The Brain and Language, Personal Memory, and Self-Awareness

Sahan Ratnayake Development of Language and its influence on self-awarness, personal memory, and higher emotion. Language is defined as the system of linguistic signs or symbols considered in the abstract. Language is purely a human concept. Though it is used by many animals on the planet, no other animal uses language to the extent or complexity as humans do. This is in part to the larger brain size of humans as opposed to animals. Our closest animal relative, the chimpanzee, has a brain size of around 400cc, while humans have a brain that weighs around 1300cc.

This larger brain, as allowed humans to use language more efficiently to achieve its goals. With the development of language rose the characteristics that make us human: self-awareness, higher emotion, and personal memory. Though it is impossible to determine when language arose, it has been theorized that the growth of language coincided with the increase in brain volume. The brain is the control system of the body. All aspects of human behavior, language, reflexes, emotions, memory, are controlled by separate structure of the brain.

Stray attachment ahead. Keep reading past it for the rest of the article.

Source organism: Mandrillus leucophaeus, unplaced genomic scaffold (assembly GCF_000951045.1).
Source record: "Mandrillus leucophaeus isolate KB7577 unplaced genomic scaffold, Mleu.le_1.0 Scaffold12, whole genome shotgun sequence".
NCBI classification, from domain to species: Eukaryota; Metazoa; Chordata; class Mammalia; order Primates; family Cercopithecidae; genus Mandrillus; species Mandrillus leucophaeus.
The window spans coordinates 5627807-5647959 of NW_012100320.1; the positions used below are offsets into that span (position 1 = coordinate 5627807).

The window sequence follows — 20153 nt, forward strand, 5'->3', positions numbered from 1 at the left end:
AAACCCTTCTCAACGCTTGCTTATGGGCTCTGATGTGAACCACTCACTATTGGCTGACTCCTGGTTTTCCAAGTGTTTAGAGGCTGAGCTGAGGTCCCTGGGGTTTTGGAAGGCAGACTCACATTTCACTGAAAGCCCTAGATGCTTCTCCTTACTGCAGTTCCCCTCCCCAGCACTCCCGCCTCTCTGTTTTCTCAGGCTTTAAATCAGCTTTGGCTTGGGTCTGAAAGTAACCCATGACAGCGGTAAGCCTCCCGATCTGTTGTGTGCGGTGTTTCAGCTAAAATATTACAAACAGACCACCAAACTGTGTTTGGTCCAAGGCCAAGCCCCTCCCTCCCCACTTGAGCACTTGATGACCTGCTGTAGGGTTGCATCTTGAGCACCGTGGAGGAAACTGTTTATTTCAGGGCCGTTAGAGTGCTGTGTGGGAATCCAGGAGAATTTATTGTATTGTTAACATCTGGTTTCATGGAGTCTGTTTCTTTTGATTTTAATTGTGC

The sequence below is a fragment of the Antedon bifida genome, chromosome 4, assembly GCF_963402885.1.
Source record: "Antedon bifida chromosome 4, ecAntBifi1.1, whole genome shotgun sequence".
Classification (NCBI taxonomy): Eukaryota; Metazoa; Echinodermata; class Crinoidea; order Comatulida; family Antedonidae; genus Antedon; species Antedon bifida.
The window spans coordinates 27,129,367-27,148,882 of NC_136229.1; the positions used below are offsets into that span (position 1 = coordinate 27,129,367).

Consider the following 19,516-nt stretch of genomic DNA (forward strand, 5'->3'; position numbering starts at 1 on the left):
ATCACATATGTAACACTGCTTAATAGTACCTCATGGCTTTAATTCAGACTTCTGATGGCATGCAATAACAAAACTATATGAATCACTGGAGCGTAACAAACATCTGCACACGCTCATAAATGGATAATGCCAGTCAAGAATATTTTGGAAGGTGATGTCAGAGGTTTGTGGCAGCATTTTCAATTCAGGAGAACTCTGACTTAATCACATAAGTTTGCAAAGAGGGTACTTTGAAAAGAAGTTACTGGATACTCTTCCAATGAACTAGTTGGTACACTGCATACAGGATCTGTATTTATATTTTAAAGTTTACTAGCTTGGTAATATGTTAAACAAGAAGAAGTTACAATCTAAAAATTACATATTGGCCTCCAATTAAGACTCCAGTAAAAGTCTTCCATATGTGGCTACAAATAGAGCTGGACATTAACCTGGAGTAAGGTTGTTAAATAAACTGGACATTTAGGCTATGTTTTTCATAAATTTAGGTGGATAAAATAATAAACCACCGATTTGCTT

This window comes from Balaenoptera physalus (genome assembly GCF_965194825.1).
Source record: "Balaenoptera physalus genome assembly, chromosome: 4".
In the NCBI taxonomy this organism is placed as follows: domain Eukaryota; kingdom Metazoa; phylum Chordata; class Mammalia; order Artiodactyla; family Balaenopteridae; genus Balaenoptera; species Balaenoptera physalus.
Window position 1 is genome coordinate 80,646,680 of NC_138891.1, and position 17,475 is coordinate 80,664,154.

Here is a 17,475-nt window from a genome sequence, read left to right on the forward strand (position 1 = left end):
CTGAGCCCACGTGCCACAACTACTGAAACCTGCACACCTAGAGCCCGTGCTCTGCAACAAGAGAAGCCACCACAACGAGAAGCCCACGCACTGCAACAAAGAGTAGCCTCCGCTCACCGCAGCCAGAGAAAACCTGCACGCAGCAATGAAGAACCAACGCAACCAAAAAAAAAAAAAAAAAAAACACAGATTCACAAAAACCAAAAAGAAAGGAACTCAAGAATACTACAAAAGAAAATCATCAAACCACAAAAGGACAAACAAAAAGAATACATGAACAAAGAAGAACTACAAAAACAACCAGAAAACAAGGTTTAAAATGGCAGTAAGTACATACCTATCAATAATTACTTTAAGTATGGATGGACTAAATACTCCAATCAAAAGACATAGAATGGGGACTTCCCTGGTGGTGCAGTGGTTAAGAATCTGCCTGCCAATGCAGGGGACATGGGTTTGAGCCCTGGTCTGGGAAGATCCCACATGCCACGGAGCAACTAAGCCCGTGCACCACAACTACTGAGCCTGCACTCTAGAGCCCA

Within these structures are billions of neurons, specialized cells that transmit information throughout the brain in the form of electrical signals. The brain is split into two hemispheres, the left hemisphere controlling the activities of the right side, and the right hemisphere controlling the activities of the left side. Regarding language, it was discovered that the left hemisphere of the brain is largely responsible for controlling language. More specifically, the outer surface of the central hemisphere, the cortex, is regarded as the center of human speech and language processing.